Manikis P, Jankowski S, Zhang H, Kahn R, Vincent JL (1995) Correlation of serial blood lactate levels to organ failure and mortality after trauma. Am J Emerg Med 13:619–622PubMedGoogle Scholar
  22. 22.
    Kremžar B, Špec-Marn A, Kompan L, Cerovic O (1997) Normal values of SvO2 as therapeutic goal in patients with multiples injuries. Intensive Care Med 23:65–70CrossRefPubMedGoogle Scholar
  23. 23.
    Sluis CK van der, Klasen HJ, Eisma WH, ten Duis HJ (1996) Major trauma in young and old: What is the difference? J Trauma 40:78–82Google Scholar
  24. 24.
    Sacco WJ, Copes WS, Bain LW, MacKenzie EJ, Frey CF, Hoyt DB, Weigelt JA, Champion HR (1993) Effect of preinjury illness on trauma patient survival outcome. J Trauma 35:538–543PubMedGoogle Scholar
  25. 25.
    Peng R, Chang C, Gilmore D, Bongard F (1998) Epidemiology of immediate and early trauma death at an urban level I trauma center. Am Surg 64:950–954PubMedGoogle Scholar
  26. 26.
    Baker CC, Oppenheimer L, Stephens B, Lewis FR, Trunkey DD (1980) Epidemiology of trauma deaths. Am J Surg 140:144–150PubMedGoogle Scholar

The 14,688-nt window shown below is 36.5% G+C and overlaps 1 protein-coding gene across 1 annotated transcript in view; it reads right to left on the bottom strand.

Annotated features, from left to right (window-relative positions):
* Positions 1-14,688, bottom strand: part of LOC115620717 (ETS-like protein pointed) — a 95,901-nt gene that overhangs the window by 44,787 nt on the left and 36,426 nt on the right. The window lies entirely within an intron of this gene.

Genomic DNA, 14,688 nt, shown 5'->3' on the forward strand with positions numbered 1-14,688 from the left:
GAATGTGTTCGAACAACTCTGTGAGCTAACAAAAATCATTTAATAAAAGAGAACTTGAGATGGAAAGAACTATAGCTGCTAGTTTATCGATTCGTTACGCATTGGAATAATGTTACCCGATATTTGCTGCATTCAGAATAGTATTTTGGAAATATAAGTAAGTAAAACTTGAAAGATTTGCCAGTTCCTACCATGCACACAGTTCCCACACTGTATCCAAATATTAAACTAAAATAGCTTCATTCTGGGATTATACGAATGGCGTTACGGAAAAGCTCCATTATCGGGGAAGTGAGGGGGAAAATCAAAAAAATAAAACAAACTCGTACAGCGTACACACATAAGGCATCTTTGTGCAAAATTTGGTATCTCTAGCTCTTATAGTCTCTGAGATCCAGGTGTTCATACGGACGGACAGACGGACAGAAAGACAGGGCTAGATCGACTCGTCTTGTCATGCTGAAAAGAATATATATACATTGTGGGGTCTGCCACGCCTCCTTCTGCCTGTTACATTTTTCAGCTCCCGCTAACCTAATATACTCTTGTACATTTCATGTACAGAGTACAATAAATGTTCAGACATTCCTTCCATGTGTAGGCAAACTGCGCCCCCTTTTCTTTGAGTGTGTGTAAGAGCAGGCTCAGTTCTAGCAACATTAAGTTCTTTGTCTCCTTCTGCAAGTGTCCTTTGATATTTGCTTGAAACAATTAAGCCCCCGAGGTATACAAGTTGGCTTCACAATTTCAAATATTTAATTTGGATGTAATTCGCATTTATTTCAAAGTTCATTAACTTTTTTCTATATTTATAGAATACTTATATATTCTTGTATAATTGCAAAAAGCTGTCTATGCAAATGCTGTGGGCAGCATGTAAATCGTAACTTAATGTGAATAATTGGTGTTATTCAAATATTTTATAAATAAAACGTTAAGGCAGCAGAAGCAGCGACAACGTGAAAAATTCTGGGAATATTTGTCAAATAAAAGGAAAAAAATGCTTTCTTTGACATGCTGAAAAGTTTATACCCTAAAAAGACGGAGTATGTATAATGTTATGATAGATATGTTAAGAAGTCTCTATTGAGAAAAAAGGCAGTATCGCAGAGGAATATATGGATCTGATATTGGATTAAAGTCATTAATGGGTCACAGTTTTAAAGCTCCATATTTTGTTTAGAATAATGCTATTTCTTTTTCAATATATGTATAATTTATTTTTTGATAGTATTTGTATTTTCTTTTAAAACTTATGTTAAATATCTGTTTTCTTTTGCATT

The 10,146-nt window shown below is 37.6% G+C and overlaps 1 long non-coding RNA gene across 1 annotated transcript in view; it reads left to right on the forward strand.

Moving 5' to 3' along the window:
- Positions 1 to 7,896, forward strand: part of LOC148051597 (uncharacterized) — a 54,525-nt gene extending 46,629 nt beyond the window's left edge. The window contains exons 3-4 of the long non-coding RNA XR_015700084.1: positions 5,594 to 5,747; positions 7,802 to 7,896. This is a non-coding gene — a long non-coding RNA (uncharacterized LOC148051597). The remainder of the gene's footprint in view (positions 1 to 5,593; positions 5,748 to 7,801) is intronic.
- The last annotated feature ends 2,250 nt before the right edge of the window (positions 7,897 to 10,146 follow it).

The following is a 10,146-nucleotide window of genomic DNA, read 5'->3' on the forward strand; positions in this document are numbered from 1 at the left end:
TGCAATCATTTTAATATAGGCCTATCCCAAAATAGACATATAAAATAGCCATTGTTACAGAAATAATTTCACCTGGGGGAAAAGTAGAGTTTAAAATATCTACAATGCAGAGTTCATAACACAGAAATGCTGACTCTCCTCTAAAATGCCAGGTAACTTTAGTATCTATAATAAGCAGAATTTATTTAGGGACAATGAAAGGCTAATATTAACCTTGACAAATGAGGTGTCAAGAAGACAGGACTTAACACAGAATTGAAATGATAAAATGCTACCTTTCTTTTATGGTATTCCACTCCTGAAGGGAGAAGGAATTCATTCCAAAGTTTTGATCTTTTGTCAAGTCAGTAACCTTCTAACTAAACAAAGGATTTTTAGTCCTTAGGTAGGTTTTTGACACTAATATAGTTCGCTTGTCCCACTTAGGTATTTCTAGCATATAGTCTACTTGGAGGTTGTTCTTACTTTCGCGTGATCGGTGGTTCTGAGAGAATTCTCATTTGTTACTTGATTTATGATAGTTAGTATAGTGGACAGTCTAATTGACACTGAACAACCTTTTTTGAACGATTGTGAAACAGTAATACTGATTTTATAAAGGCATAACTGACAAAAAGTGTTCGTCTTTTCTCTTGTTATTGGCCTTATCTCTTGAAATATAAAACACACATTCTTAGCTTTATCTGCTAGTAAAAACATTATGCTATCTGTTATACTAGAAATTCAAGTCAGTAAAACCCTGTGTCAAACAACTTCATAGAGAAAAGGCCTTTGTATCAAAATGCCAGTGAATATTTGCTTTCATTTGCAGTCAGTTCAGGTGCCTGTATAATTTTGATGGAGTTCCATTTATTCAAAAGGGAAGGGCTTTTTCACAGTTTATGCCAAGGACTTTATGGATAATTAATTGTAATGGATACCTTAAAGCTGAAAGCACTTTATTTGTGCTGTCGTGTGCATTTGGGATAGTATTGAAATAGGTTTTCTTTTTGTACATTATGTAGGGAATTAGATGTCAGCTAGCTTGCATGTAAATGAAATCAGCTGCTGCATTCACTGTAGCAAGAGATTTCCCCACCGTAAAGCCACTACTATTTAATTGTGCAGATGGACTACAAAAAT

27. 27.
    Cummings P (1990) Cause of death in an emergency department. Am J Emerg Med 8:379–384PubMedGoogle Scholar
  28. 28.
    Gilpin DA, Nelson PG (1991) Revised trauma score: a triage tool in the accident and emergency department. Injury 22:35–37PubMedGoogle Scholar
  29. 29.
    Luft D, Deichsel G, Schmülling RM, Stein W, Eggstein M (1983) Definition of clinically relevant lactic acidosis in patients with internal diseases. Am J Clin Pathol 80:484–489PubMedGoogle Scholar
  30. 30.
    Broder G, Weil MH (1964) Excess lactate: an index of reversibility of shock in human patients. Science 143:1457–1459Google Scholar
  31. 31.
    Weil MH, Afifi AA (1970) Experimental and clinical studies on lactate and pyruvate as indicators of the severity of acute circulatory failure (shock). Circulation 41:989–1001PubMedGoogle Scholar
  32. 32.
    Oppenheim WL (1980) Early biochemical changes and severity of injury on man. J Trauma 20:135–140PubMedGoogle Scholar

Copyright information

© Springer-Verlag 2003

Authors and Affiliations

  • Ognjen Cerović
    • 1
    • 2
    Email author
  • Vesna Golubović
    • 3
  • Ana Špec-Marn
    • 2
  • Boriana Kremžar
    • 2
  • Gaj Vidmar
    • 4
  1. 1.LjubljanaSlovenia
  2. 2.Department of Surgical Intensive Care, Clinical Department of Anaesthesiology and Intensive TherapyUniversity Medical Center LjubljanaLjubljanaSlovenia
  3. 3.Clinical Hospital CenterRijekaCroatia
  4. 4.Institute of Biomedical Informatics, Faculty of MedicineUniversity of LjubljanaLjubljanaSlovenia

Personalised recommendations